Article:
Nuclear power plants use the heat generated from nuclear fission in a contained environment to convert water to steam, which powers generators to produce electricity. Nuclear power plants operate in most states in the country and produce about 20 percent of the nation’s power. Nearly 3 million Americans live within 10 miles of an operating nuclear power plant.
Although the construction and operation of these facilities are closely monitored and regulated by the Nuclear Regulatory Commission (NRC), accidents are possible.
An accident could result in dangerous levels of radiation that could affect the health and safety of the public living near the nuclear power plant.
Local and state governments, federal agencies, and the electric utilities have emergency response plans in the event of a nuclear power plant incident. The plans define two “emergency planning zones.” One zone covers an area within a 10-mile radius of the plant, where it is possible that people could be harmed by direct radiation exposure. The second zone covers a broader area, usually up to a 50-mile radius from the plant, where radioactive materials could contaminate water supplies, food crops and livestock.
The potential danger from an accident at a nuclear power plant is exposure to radiation. This exposure could come from the release of radioactive material from the plant into the environment, usually characterized by a plume (cloud-like formation) of radioactive gases and particles. The major hazards to people in the vicinity of the plume are radiation exposure to the body from the cloud and particles deposited on the ground, inhalation of radioactive materials and ingestion of radioactive materials.
Radioactive materials are composed of atoms that are unstable. An unstable atom gives off its excess energy until it becomes stable. The energy emitted is radiation. Each of us is exposed to radiation daily from natural sources, including the Sun and the Earth. Small traces of radiation are present in food and water. Radiation also is released from man-made sources such as X-ray machines, television sets and microwave ovens. Radiation has a cumulative effect. The longer a person is exposed to radiation, the greater the effect. A high exposure to radiation can cause serious illness or death.
Before a Nuclear Power Plant Emergency
The following are things you can do to protect yourself, your family and your property from the effects of a nuclear power plant emergency:
Build an Emergency Supply Kit, which includes items like non-perishable food, water, a battery-powered or hand-crank radio, extra flashlights and batteries. You should add plastic sheeting, duct tape and scissors to the kit in order be better prepared for a nuclear power plant incident. You may want to prepare a portable kit and keep it in your car in case you are told to evacuate. This kit should include:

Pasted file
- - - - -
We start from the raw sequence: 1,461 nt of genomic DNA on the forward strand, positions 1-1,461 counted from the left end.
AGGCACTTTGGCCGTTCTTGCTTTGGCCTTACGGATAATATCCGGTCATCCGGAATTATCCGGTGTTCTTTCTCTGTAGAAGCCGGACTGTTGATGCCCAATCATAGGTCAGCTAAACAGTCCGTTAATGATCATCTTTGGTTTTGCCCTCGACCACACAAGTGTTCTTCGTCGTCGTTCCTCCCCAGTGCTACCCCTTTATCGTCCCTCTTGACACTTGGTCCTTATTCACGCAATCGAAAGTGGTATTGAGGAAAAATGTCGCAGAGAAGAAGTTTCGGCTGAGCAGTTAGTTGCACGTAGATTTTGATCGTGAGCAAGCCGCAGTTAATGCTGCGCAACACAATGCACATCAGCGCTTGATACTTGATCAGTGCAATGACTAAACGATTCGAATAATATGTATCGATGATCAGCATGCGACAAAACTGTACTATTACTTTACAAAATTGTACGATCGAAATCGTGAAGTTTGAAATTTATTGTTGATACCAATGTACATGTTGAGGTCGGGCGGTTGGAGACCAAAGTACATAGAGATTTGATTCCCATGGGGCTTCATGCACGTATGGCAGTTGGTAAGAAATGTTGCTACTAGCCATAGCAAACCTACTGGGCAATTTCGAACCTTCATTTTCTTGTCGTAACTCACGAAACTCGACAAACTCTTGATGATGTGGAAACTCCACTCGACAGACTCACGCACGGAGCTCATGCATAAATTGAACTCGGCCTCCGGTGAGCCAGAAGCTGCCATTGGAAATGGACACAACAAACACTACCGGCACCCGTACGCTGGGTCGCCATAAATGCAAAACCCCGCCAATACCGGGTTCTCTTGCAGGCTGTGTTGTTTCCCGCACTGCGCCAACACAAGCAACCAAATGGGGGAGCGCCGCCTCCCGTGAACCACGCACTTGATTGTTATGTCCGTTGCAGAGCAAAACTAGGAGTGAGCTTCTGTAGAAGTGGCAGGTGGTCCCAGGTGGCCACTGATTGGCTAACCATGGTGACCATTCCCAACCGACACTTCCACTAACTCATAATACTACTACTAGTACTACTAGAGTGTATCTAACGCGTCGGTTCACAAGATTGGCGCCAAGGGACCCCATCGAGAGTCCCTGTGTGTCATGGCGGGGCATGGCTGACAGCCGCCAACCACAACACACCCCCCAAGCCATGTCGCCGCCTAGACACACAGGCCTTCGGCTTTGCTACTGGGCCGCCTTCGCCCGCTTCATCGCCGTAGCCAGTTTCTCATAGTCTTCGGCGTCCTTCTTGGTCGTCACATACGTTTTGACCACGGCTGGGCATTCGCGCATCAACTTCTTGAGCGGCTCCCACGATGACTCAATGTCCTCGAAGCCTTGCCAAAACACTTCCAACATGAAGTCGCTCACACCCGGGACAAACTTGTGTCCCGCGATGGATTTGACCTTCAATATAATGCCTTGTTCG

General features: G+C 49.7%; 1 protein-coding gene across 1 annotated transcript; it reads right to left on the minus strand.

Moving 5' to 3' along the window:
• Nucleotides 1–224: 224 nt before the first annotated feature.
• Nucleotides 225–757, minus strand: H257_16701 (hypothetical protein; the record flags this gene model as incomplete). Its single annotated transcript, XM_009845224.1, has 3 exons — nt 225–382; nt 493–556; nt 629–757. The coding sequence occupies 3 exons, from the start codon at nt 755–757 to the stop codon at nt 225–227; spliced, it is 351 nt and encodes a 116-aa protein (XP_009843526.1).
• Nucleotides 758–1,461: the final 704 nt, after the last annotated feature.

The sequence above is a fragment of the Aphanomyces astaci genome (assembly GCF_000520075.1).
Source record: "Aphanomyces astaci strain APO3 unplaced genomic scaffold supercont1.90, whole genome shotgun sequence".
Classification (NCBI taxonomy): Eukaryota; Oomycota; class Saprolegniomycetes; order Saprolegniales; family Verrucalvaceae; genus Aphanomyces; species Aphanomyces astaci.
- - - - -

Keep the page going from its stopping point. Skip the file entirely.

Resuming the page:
Copies of prescription medications and medical supplies.
Bedding and clothing, including sleeping bags and pillows.
Copies of important documents: driver’s license, Social Security card, proof of residence, insurance policies, wills, deeds, birth and marriage certificates, tax records, etc.
Make a Family Emergency Plan. Your family may not be together when disaster strikes, so it is important to know how you will contact one another, how you will get back together and what you will do in case of an emergency.
Plan places where your family will meet, both within and outside of your immediate neighborhood.
It may be easier to make a long-distance phone call than to call across town, so an out-of-town contact may be in a better position to communicate among separated family members.
You may also want to inquire about emergency plans at places where your family spends time: work, daycare and school. If no plans exist, consider volunteering to help create one.
Knowing your community’s warning systems and disaster plans, including evacuation routes.
Notify caregivers and babysitters about your plan.
Make plans for your pets.
Obtain public emergency information materials from the power company that operates your local nuclear power plant or your local emergency services office. If you live within 10 miles of the power plant, you should receive the materials yearly from the power company or your state or local government.
IOSAT – Radiation Protection Tablets